Might these be the new “Cuisinarts of the sea”? This story, “Energy from the Restless Sea,” in today’s NYT examines the efforts of experimental inventors to find machines that excel in “harnessing the perpetual motion of the ocean and turning it into a commodity in high demand: energy.” There are a variety of designs and types of machines, so of course not all of them are a danger to chop up hapless fish.
These innovators are facing huge bureaucratic and regulatory burdens. Verdant Power, for example, “embarked on a new East River turbine project in 2003, but it has taken two and a half years to get regulatory approval for the project from environmental agencies and the United States Army Corp of Engineers.”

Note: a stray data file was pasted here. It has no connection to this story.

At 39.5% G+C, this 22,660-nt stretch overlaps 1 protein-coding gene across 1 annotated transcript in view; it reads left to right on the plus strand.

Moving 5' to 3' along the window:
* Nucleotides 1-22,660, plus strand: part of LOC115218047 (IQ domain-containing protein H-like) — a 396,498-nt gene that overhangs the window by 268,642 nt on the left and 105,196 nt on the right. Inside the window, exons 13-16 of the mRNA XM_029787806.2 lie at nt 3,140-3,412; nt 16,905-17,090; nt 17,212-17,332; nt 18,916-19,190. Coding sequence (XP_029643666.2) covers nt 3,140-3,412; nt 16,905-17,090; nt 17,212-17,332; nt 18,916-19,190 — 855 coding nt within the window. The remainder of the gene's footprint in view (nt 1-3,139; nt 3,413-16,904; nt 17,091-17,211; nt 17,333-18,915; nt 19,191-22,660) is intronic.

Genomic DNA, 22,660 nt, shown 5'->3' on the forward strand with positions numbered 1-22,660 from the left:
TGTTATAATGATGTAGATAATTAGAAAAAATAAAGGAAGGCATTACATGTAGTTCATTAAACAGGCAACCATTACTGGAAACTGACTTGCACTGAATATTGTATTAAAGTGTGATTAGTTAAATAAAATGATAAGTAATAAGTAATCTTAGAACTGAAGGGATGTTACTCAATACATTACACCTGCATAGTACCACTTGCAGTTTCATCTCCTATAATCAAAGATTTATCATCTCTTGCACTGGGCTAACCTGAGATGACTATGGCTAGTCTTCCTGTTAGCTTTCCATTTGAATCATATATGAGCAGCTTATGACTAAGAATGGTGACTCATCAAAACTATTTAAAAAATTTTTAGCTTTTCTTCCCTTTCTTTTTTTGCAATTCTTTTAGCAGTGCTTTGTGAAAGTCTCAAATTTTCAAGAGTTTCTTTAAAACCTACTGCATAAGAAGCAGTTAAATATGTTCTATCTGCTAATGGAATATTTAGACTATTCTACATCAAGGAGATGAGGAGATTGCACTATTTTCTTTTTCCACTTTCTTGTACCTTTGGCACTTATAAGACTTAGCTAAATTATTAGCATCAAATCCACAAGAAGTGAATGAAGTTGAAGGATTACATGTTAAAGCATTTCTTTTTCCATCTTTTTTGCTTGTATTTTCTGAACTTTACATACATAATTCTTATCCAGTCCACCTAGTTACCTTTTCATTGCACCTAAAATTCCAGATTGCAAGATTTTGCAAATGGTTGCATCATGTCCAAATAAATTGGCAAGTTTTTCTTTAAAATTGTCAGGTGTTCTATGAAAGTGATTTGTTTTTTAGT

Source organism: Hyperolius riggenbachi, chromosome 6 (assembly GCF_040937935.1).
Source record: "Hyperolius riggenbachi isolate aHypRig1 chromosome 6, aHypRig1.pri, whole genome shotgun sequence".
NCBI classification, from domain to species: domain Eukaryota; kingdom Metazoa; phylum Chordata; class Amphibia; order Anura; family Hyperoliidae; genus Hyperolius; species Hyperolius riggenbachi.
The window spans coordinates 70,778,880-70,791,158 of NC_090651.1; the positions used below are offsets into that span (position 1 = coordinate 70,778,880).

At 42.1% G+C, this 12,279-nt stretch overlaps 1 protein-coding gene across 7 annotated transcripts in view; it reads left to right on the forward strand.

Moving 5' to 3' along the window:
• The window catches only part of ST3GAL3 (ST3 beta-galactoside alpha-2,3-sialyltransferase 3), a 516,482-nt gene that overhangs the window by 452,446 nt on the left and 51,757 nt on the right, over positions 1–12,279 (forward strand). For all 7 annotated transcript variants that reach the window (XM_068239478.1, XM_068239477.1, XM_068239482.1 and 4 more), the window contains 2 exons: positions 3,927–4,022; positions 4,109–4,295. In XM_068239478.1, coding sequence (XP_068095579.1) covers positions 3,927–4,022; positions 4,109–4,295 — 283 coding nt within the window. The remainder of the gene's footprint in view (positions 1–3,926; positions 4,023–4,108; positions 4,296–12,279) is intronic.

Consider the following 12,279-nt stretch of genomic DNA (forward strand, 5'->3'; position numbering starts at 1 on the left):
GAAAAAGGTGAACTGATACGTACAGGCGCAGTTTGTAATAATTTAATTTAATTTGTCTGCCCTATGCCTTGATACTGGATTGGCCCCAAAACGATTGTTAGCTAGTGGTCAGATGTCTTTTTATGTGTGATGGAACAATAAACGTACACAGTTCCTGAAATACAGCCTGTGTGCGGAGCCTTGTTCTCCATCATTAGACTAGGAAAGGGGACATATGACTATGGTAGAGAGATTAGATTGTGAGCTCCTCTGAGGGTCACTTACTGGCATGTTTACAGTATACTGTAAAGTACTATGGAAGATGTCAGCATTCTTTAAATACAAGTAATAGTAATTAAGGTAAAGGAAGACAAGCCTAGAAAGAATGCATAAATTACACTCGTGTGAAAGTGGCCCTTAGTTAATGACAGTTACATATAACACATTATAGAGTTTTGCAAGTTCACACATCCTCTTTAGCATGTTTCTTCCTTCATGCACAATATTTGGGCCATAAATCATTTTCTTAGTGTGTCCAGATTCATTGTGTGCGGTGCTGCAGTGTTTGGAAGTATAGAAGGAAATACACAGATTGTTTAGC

To comply with the concerns of regulators and environmental groups, Verdant “is installing $1.5 million in underwater sonar to watch for fish around the turbines ’24 hours a day, 7 days a week,’ and the data will be shown online.”
In some sense, these are just twenty-first century versions of innovations that are, shall we say, somewhat older. Watermills have been found at Cistercian abbeys dating from the twelfth century. See, for example, the Fountains Abbey Mill, opened in June 2001 at the Fountains Abbey in Yorkshire.